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Ginglygangly


Latest posts by Ginglygangly

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What's the best book you've EVER read ?

Posted: 19/10/2014 at 21:54

M&M is by Mikail Bulgakov, by the way

What's the best book you've EVER read ?

Posted: 19/10/2014 at 21:53

so many faves...Perfume by Patrick Suskind has to be up there, amazing how he evokes scent - forget the rubbish film version. The Master and Margherita is just brilliant - a satire on Stalinist Russia, supposedly, but fantastic. And then I just love Jane Austen, and have to choose Emma - such a flawed heroine, wonderful

Overgrown Garden

Posted: 18/10/2014 at 20:35

Hi

I know how you feel. When I got my garden (sounds a lot smaller than yours) it was very similar - a magical kind of neglected paradise! had a lovely, romantic feeling but was basically completely overgrown. It can seem overwhelming but you will be able to get on top of it  - you will need to prioritise and it sounds like the ponds are probably number one. Good news is, this is a good time of year to "sort stuff out" as you will be able to hack things back before they put on lots of growth. Could you turn your ponds into bog gardens perhaps? drain the water, fill with soil and plant up? That said, Dove's suggestion is best - put some pics on the forum and you will have lots of advice

bags for composting

Posted: 17/10/2014 at 20:27

you can use just about anything for compost - as long as you allow for drainage. Make sure you have some good holes in the base of your builders' bags - make some, don't trust the drainage they currently have. I have two old pedal bins in my small garden that are always full of leaves. Every few months I empty them out and get fab sticky leafmould. The only protection they get is a newspaper over the top. Go for it!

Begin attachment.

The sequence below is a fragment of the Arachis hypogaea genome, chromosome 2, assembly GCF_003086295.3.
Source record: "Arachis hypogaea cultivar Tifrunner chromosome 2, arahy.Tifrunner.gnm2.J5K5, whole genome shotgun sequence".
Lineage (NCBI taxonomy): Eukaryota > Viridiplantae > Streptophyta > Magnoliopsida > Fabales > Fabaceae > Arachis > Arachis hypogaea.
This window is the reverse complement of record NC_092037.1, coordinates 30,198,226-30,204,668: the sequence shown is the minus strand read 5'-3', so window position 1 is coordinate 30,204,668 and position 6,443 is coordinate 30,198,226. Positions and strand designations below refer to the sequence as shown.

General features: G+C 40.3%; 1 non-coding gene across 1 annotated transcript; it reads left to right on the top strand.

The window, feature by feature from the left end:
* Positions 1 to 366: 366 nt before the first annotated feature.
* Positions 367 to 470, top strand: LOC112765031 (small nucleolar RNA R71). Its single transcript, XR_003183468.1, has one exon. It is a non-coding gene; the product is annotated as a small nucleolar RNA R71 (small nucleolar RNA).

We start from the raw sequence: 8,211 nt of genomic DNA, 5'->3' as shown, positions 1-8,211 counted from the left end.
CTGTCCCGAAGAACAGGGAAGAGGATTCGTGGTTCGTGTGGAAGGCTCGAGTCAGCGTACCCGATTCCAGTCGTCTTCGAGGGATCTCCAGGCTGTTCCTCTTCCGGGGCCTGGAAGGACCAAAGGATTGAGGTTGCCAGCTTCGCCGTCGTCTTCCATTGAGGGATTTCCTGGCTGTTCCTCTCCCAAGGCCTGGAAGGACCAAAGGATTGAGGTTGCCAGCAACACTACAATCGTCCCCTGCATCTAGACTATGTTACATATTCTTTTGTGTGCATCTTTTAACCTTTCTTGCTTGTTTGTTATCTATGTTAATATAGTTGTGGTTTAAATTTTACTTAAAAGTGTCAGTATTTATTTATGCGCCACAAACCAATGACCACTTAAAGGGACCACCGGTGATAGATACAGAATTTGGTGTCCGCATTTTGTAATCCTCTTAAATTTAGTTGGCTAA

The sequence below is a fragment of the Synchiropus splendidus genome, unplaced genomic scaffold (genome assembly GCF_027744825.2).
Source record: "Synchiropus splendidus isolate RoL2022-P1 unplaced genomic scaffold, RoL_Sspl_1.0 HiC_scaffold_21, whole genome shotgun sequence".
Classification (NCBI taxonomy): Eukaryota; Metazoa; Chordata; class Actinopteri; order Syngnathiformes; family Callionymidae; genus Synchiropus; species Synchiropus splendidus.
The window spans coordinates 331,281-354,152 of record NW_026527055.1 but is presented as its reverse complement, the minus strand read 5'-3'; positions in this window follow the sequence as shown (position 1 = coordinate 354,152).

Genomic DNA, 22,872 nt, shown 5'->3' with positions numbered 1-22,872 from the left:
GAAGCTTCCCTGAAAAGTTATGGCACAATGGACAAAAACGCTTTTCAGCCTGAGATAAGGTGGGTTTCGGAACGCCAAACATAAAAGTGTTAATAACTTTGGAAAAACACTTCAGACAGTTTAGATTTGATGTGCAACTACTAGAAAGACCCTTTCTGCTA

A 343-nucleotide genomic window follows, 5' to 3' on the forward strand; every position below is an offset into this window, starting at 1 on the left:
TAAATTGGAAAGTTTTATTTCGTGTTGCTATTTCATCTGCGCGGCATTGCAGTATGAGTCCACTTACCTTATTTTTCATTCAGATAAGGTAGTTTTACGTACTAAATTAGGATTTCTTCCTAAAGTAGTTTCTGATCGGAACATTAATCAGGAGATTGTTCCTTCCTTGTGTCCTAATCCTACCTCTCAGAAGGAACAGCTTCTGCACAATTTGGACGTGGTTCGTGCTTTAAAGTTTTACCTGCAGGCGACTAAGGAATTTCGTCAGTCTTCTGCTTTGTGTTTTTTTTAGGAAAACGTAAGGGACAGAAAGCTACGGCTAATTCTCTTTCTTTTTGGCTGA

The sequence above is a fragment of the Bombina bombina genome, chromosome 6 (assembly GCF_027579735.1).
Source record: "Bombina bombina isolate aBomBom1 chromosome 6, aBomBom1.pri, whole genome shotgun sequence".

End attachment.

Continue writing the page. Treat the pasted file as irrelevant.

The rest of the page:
Talkback: Plants for dry shade

Posted: 17/10/2014 at 17:16

I have to agree with most of the comments above. Hydrangeas like water - the clue is in the name. I have also found that astrantias struggle in too much shade of any kind. Agree with Nut - plants for dry shade need to be able to cope without extra watering by the gardener! some Japanese anemones do well - the pink, single ones I find - although they take a while to get established.

Dryer water

Posted: 13/10/2014 at 21:11

I've been pouring mine on the nearest plants in my garden all summer - happen to be a camellia and a pieris and they are fine. I figured it would be similar to rainwater. These are acid-lovers so don't know how other plants would fare

End of the season thoughts

Posted: 05/10/2014 at 20:08

I'll be sweeping up leaves for another month or two, sowing hardy annuals and planting bulbs. Even in midwinter, I like to wander around my garden and it's always surprising how much is actively growing. I have lots of winter flowering shrubs and bulbs and the first flowers can be blooming as early as January. I have resolved to do a proper tidy up and sort out all my pots this winter but yes, will also be spending some time drooling over seed catalogues and planning how to revamp my borders.

Talkback: How to choose slug-resistant plants - part two

Posted: 03/10/2014 at 10:06

they seem to leave pulmonaria well alone and fully grown aquilegias - although they will have a munch at aquilegia seedlings. Don't seem interested in ajuga either.

Red slimey worms

Posted: 03/10/2014 at 10:03

they sound like the brandling or tiger worms that are used by worm farms because they are absolutely the best at turning your waste into vermiculite. I notice the same thing when I open my compost bin - more often when its hot or been raining. Doesn't seem to be any particular reason for it. I like to think that maybe they are just socialising! You know, hanging about discussing the quality of the kitchen waste they have been getting.....I sometimes wonder what they make of the scraps when I've made some exotic dish and am adding things like ginger, chili and lemongrass to the bin. It can be a bit yukky when there are lots of them dropping off the lid, I agree

Wierd spider ID

Posted: 03/10/2014 at 09:54

I have lots of them in my garden and they like to build webs right at face level over the steps up from my front door (basement flat) always have arm out in front of me when exiting. I find them quite fascinating. I also have hordes of Harvestmen scuttling around.

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